fic will be useful to all publick dence of a saint of such enlarged and speakers, whose habits are not complicated merit! Shall I introduce unconquerably fixed.

Religious Intelligence.

BRITISH AND FOREIGN BIBLE SOCIETY. of fifty pounds, or upwards, at one time

At a numerous and respectable meet- Mall be a governor for life. ing, held at the London Tavern, March "Governors shall be entitled to 2, 1804, Granville Sharp, Esq. in the attend, and vote at all the meetings of chair ; a society was formed for the sole the committee. and exclusive purpose of promoting the “5. An executor, paying a bequest of circulation of the Holy Scriptures in the prine fifty pounds, shall be a member for life; sipal living languages. The following is or of one hundred pounds, or more, a an outline of the plan of the society. governor for life.

“ 1. A society thall be formed, 'with “6. Each member shall be entitled, this designation : THE BRITISH AND under the direction of the committee, FOREIGN BIBLE SOCIETY ; of which to purchase bibles and testaments for the the role olject shall be to encourage a purpose of gratuitous distribution at the wider dispersion of the Holy Scriptures. society's prices, which shall be as low as

“ 2. This society shall add its endeav. poffible ; but no English bibles or testa. ours to those employed by other socie. ments shall be given away in Great Brities for circulating the scriptures through tain by the society itself." the British dominions ; and shall also, We have great pleasure in introduc. according to its ability, extend its influ ing this society to the knowledge of our .ence to other countries, whether chris- readers. And we think it must prove tian, mohammedan, or pagan.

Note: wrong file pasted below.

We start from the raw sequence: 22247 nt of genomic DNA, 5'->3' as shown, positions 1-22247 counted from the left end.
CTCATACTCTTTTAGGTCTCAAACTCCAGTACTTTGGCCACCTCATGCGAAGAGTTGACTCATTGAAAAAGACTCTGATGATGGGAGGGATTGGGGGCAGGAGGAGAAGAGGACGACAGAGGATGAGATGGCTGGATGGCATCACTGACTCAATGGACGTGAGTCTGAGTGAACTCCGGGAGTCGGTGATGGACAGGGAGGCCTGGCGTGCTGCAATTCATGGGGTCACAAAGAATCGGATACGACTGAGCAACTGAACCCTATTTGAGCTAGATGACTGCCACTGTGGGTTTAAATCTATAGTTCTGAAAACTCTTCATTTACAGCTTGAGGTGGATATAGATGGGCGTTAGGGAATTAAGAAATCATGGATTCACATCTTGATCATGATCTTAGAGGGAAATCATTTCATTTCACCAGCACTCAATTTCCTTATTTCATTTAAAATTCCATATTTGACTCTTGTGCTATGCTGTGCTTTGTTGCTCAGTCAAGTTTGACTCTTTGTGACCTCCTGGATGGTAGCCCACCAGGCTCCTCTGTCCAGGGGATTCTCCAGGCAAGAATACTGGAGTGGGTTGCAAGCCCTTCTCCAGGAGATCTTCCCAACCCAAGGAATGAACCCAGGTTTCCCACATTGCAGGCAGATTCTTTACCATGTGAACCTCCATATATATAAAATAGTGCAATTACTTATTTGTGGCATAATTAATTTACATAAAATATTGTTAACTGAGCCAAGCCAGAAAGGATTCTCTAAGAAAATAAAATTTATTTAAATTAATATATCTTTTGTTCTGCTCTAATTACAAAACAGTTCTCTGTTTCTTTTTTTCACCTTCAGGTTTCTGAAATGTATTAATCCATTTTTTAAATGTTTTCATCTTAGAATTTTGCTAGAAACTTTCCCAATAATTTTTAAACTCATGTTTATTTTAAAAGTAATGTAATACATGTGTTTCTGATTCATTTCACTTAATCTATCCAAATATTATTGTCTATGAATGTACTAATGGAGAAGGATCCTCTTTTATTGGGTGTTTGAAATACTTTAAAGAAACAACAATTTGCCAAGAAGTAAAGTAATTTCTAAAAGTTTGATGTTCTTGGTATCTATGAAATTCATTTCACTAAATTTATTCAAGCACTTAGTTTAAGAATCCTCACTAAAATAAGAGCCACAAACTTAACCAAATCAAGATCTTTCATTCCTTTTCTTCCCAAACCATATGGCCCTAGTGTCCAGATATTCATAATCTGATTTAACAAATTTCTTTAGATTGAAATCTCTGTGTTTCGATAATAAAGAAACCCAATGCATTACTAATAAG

highly confolatory to every reflecting " 3. Each subscriber of one guinea mind to perceive, that while the eneannually, shall be a member.

mies of Great Britain are menacing ber " 4. Each subscriber of twenty pounds, with destruction, such varied and stren. at one time, thall be a member for life. A uous exertions are making by mafubscriber of five guineas per annum, ny of her inhabitants to diffuse over the hall be a governor ; and a subscriber earth the pure light of christian truth

In the object proposed by this society, cers except the treasurer; have power every fincere christian of every name, to call special general meetings; and may cordially and consistently unite. A mhall be charged with procuring for the liberal subscription has already begun, society suitable patronage, both Britisha which amounted in a few days to about and foreign. (Signed) one thousand pounds.